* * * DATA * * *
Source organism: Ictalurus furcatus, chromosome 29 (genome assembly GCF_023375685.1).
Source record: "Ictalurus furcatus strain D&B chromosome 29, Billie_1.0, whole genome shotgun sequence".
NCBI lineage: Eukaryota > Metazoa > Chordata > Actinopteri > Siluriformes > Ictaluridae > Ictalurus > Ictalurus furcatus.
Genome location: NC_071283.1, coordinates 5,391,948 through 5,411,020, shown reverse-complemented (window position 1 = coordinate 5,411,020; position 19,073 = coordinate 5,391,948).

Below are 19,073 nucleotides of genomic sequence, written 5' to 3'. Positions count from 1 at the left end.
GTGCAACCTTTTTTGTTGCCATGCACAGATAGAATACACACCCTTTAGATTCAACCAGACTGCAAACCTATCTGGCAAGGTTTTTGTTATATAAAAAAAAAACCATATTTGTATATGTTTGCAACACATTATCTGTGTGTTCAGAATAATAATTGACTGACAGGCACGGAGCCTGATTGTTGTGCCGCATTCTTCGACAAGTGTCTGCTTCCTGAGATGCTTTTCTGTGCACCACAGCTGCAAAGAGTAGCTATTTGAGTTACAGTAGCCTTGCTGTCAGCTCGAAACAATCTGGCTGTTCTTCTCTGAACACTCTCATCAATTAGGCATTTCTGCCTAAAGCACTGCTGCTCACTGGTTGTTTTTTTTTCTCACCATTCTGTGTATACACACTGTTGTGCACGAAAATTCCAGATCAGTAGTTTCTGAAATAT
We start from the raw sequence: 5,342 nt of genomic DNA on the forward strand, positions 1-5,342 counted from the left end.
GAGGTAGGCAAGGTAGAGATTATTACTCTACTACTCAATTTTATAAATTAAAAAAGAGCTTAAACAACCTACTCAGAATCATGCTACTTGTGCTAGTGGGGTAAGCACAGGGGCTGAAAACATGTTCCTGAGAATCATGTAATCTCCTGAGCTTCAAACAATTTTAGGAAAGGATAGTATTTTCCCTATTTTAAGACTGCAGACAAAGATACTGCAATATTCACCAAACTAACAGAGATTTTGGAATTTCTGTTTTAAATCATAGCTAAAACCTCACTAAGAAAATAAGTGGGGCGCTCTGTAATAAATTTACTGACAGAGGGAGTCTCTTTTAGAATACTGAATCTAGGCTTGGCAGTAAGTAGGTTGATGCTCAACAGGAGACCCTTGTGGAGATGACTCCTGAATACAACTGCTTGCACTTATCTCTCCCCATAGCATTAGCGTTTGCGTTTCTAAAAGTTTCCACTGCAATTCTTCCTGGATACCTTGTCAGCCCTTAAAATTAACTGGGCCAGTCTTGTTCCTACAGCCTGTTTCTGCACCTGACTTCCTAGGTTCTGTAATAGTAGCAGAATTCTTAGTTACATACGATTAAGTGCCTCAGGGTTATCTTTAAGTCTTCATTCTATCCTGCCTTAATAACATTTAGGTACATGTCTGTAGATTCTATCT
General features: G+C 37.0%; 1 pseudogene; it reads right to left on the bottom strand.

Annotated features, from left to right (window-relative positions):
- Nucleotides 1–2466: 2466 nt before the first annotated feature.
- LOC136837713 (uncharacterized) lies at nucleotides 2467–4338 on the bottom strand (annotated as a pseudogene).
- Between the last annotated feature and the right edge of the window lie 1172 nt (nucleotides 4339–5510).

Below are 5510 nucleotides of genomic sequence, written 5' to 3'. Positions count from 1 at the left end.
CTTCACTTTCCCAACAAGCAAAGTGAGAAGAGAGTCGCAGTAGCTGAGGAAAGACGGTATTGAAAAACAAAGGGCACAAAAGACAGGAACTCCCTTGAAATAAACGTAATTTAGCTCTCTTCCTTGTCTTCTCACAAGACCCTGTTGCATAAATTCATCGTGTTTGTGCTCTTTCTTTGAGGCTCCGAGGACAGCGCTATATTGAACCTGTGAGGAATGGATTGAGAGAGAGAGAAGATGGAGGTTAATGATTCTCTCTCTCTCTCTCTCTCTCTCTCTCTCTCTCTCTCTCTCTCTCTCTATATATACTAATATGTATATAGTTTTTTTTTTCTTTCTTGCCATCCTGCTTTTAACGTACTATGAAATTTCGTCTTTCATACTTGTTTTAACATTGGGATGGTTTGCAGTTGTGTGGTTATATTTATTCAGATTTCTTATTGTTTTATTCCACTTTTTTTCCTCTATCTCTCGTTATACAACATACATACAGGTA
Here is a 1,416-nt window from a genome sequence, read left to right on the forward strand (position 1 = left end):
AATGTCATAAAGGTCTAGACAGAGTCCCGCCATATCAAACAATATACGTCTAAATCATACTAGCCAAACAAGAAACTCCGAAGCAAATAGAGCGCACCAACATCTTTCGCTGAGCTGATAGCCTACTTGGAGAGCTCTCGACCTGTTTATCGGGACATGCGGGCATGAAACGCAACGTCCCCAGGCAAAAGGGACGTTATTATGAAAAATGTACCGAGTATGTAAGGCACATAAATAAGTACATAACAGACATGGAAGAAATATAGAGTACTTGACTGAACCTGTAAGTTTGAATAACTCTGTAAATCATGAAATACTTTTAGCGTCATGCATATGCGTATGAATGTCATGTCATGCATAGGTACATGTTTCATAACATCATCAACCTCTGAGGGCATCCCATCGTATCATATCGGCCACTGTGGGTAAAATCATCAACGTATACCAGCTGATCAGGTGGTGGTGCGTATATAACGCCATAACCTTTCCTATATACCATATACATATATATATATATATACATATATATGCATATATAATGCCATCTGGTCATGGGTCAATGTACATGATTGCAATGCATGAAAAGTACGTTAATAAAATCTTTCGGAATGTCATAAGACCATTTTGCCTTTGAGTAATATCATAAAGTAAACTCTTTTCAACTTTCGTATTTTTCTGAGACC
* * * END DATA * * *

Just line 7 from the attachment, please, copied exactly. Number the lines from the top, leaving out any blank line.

We start from the raw sequence: 5,342 nt of genomic DNA on the forward strand, positions 1-5,342 counted from the left end.